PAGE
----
Mar 26

IRA Financial Group Announces Miami Office Expansion & Relocation to Landmark Lincoln Road Building

IRA Financial Group, the leading facilitator of Self Directed IRA and Solo 401(k) Plans is pleased to announce the expansion and relocation of its Miami office to the landmark Lincoln Road Building – 1688 Meridian Avenue, the city’s premier business and shopping location.

Commenting on the Miami office move, partner Adam Bergman, said: “We are excited to be in a spectacular building in a prime location in the heart of the City of Miami Beach. The move underlines our intention to invest further in our Miami office where we have a very strong and expanding team of employees.” “With offices in Miami and New York City, IRA Financial Group has been able to assist thousands of clients invest over $1.2 billion of retirement funds in non-traditional investments over the last few years, “ stated Mr. Bergman.

He continued: “Our new expanded office provides us with high quality, flexible office space with room to expand. The move will enable us to support our current client needs as well as offer us the needed space to continue to provide high quality self-directed retirement services to our increasing expanding client base.”

Lincoln Road Mall is a pedestrian-only promenade and the epicenter of what’s happening in South Beach. Located between Alton Road and Washington Avenue, Lincoln Road offers unique shopping, sidewalk cafes, bars, galleries, and fine dining.
About the IRA Financial Group

The IRA Financial Group was founded by a group of top law firm tax and ERISA lawyers who have worked at some of the largest law firms in the United States, such as White & Case LLP, Dewey & LeBoeuf LLP, and Thelen LLP. With our work experience at some of the largest law firms in the country, our attorneys legal and tax knowledge in this area is unmatched.

IRA Financial Group is the market’s leading “checkbook control Self Directed IRA and Solo 401K Facilitator. IRA Financial Group has helped thousands of clients take back control over their retirement funds while gaining the ability to invest in almost any type of investment, including real estate without custodian consent.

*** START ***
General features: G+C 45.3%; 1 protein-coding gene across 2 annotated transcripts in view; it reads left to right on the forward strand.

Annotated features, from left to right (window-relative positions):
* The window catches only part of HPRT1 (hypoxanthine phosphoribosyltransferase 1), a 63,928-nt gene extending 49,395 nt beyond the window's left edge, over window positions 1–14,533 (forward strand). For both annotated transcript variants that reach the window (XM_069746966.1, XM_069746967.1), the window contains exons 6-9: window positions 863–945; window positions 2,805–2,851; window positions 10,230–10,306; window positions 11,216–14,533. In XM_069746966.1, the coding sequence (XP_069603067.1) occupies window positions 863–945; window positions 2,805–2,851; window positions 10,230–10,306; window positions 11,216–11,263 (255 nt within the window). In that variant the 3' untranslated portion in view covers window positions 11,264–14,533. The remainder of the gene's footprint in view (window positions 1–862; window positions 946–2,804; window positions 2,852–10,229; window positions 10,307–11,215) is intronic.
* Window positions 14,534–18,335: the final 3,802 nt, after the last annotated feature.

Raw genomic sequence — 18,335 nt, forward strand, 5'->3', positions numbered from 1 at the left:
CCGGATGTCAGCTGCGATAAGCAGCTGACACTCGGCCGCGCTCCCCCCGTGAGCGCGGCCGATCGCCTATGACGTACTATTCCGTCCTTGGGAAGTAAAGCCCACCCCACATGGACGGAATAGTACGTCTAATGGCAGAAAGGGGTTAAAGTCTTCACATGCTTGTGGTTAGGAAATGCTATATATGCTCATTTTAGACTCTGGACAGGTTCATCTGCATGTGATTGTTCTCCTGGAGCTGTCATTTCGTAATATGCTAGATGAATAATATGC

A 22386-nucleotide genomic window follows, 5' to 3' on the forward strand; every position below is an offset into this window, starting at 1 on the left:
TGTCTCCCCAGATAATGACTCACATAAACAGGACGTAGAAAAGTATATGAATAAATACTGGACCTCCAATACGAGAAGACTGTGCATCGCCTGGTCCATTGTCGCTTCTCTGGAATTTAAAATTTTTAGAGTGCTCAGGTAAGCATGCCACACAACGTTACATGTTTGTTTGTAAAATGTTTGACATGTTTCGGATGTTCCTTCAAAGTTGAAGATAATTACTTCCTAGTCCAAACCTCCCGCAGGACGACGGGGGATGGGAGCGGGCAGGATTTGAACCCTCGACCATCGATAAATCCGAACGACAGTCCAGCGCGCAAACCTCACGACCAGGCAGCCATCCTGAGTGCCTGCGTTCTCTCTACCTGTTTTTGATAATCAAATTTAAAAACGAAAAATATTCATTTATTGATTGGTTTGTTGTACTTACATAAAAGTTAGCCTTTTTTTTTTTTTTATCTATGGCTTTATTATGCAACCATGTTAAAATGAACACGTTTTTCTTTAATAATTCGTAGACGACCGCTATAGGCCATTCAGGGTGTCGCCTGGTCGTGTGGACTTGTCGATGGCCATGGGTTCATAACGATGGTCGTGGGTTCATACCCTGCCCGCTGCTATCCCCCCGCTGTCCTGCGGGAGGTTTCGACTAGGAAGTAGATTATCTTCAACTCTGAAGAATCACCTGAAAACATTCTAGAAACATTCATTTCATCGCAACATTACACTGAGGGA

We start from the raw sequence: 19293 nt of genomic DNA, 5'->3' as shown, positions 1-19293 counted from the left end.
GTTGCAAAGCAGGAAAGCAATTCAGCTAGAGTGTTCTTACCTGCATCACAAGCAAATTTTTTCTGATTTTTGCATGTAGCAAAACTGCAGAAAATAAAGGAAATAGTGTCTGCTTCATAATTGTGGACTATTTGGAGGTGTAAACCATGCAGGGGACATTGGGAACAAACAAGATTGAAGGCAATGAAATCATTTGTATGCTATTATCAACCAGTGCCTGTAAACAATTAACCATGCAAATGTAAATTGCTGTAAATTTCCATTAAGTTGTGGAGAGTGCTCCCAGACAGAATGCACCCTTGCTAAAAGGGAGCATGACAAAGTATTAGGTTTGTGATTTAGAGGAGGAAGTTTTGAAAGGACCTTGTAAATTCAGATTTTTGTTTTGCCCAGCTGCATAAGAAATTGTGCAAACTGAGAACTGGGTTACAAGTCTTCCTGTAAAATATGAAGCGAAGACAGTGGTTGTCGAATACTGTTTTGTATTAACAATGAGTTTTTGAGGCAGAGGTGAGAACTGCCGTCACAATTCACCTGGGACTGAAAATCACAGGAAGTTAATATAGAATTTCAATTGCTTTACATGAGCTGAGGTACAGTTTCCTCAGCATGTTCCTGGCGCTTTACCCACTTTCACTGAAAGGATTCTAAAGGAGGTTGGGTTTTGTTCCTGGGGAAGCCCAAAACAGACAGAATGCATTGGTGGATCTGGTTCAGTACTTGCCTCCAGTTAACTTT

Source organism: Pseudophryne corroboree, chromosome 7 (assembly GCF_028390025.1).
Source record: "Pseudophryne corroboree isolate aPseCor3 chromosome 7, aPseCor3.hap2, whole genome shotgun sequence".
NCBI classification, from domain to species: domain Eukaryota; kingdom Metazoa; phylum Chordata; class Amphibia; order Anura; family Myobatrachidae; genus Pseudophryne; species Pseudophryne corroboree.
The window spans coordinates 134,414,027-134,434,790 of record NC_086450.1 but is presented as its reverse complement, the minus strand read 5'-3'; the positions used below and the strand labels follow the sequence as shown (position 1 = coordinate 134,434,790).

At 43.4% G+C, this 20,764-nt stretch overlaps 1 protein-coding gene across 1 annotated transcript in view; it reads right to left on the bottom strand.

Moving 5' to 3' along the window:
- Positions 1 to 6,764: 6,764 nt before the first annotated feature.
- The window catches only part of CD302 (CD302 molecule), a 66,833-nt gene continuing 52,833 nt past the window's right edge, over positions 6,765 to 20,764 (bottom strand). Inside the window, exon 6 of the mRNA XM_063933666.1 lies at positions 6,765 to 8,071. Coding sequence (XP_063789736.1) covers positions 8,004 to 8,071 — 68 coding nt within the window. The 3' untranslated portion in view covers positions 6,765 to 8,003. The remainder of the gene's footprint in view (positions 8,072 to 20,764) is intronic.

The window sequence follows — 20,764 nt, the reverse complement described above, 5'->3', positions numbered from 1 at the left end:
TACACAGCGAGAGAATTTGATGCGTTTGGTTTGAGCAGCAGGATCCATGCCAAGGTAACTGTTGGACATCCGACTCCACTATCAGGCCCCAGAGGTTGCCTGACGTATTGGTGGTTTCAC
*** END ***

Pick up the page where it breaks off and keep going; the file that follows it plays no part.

To learn more about the IRA Financial Group please visit our website at http://www.irafinancialgroup.com or call 800-472-0646.

Mar 21

Setting up a Roth IRA for Your Child

Traditional IRAs don’t make a whole lot of sense for young workers since they don’t need a tax break.  However, when Roth IRAs became available, they gave young people a chance to put away money for retirement that will be tax-free.  The one rule when it comes to young people and contributing to a Roth is that they need to have taxable compensation income.  Further, there are no age restrictions for opening up a Roth account.  Here will talk about how to set one up for your working child and the restrictions that they carry.

First off is the earned income requirement.  You child must earn taxable income to be able to contribute to an IRA.  This may include wages from working a summer job, mowing lawns, babysitting or even working for a family business.  Even if the amount earned is not enough to have to pay taxes on, it’s still considered taxable income.

If your child works for a “real” employer, i.e. not you or your family, it’s easy to show earned income.  However, if your child works for the family business or earns money doing chores, it may come under scrutiny from the IRS.  If income is earned through a family business, you need to show that your child was reasonably compensated for work he or she actually performed for the business.  Household chores on the other hand are harder to prove.  You may be able to show that your child did the work that they were compensated for, but it may not be considered taxable income.  How many people report money given to their child(ren) for doing chores?  The late Boris Bittker had this to say on the matter: “There’s little chance the IRS will actually challenge IRS contributions based on income from household chores, at least if you keep the contributions within the limit of amounts actually paid as reasonable compensation for work actually performed. But that doesn’t mean these contributions are legal and proper.”